dfp_header_hidden_string

Get our free email newsletter with just one click

V&A to offer theatre archive research course

A portrait of Queen Elizabeth I attending a performance at the Globe, part of the collection from the Victoria and Albert Museum
by -

The Victoria and Albert Museum and Royal College of Art are launching a new performing arts-led archive course based at the V&A’s theatre collections.

Called the history and material cultures of performance, it is a new optional strand of the V&A and Royal College of Art’s existing 15-month MA programme in the history of design. Students will be able to dedicate their entire curriculum to performance.

The course strand will focus specifically on the performing arts, with students working with artefacts including the Joey puppet used in the National Theatre’s War Horse and the D’Oyly Carte’s Gilbert and Sullivan archive.

Based at the National Collection of Performing Arts at the V&A, it is being described as the first of its kind and will allow students to work with material held at the collection, including costumes, posters, designs and archives, in order to explore how the history of objects and artefacts provides a way of examining the culture and politics of performance.

It is aimed at people with backgrounds in drama and theatre academia as well as performers and creatives, and those with experience in museum studies and art history.

The course has been developed by the V&A’s director of theatre collections Geoffrey Marsh and Simon Sladen, senior curator of modern and contemporary performance.

Sarah Teasley, head of history of design at the RCA and V&A, said: “The new pathway builds on the RCA’s and V&A’s common commitments to artefact-based research, experimental approaches and close engagement with diverse audiences. It emerged out of these shared interests, and from recognition of the importance of the V&A’s collections for understanding theatre and performance history.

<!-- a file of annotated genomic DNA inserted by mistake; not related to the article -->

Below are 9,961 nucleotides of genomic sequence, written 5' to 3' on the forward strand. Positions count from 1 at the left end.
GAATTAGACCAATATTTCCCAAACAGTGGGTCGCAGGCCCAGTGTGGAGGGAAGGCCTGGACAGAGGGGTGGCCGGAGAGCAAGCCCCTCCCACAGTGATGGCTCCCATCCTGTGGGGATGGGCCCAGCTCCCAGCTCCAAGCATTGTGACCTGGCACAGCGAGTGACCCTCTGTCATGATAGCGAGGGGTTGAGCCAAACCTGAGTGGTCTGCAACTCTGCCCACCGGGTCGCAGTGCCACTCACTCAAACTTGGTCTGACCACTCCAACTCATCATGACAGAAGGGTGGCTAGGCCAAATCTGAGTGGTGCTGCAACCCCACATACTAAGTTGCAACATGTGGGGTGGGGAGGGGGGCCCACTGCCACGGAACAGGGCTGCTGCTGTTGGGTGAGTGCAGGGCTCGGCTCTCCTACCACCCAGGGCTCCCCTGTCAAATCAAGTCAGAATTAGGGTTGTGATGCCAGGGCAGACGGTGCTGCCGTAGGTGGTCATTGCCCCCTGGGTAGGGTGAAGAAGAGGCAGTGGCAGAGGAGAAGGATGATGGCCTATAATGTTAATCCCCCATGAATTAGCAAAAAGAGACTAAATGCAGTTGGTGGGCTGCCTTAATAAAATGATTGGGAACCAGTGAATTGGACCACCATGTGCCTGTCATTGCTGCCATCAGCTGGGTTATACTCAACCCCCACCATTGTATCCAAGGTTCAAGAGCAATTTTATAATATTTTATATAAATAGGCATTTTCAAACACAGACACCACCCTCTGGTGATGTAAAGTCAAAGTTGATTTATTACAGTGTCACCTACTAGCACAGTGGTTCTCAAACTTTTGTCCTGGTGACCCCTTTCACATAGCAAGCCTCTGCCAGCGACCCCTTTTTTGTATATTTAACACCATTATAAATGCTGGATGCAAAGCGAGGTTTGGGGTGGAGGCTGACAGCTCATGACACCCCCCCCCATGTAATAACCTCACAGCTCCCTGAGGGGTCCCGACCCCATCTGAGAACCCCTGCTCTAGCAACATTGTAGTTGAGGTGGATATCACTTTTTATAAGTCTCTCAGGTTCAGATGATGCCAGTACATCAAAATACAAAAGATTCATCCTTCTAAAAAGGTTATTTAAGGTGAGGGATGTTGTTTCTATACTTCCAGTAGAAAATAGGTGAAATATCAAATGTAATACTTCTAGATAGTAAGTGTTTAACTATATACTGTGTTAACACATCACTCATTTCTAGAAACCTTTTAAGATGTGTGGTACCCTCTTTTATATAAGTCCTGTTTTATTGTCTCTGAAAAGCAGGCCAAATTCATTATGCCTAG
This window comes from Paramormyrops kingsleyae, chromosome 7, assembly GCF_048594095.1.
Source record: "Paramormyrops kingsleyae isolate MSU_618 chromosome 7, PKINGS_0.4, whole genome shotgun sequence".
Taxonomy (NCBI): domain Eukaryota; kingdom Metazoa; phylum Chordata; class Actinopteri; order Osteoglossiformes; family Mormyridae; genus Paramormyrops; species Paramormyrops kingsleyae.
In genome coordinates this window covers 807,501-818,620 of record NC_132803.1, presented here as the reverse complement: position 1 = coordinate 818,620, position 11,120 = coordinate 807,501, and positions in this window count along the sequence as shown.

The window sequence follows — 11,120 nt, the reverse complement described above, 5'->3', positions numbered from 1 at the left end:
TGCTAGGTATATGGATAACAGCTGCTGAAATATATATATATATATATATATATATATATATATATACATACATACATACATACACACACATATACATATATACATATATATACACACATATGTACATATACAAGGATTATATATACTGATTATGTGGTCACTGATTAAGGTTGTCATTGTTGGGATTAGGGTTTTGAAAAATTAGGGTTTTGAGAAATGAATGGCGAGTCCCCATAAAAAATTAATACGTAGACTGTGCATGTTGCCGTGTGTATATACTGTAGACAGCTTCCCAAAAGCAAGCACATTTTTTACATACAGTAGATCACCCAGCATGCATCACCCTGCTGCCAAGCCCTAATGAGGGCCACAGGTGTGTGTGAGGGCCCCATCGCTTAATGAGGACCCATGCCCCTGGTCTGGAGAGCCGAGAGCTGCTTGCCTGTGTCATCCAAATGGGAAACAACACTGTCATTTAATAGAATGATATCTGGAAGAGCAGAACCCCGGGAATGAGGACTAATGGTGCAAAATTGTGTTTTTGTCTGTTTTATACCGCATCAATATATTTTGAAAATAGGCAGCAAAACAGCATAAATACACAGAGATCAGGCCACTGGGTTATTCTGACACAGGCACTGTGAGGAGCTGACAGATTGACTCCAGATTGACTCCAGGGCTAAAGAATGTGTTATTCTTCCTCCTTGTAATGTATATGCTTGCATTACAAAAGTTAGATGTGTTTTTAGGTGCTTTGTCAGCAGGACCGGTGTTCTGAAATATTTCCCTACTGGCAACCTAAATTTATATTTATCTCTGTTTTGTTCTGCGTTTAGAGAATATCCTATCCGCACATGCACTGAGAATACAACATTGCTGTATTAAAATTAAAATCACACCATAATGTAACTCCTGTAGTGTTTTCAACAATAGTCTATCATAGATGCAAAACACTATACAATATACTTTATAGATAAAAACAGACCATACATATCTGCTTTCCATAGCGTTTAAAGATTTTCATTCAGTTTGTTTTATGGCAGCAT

“The programme would appeal to humanities graduates interested to combine a passion for theatre and performance with research into cultural and social history, as well as theatre and performance professionals interested in a career that combines research and practice.”

The course will start in September 2017, subject to validation.

We need your help…

When you subscribe to The Stage, you’re investing in our journalism. And our journalism is invested in supporting theatre and the performing arts.

The Stage is a family business, operated by the same family since we were founded in 1880. We do not receive government funding. We are not owned by a large corporation. Our editorial is not dictated by ticket sales.

We are fully independent, but this means we rely on revenue from readers to survive.

Help us continue to report on great work across the UK, champion new talent and keep up our investigative journalism that holds the powerful to account. Your subscription helps ensure our journalism can continue.

loading...
^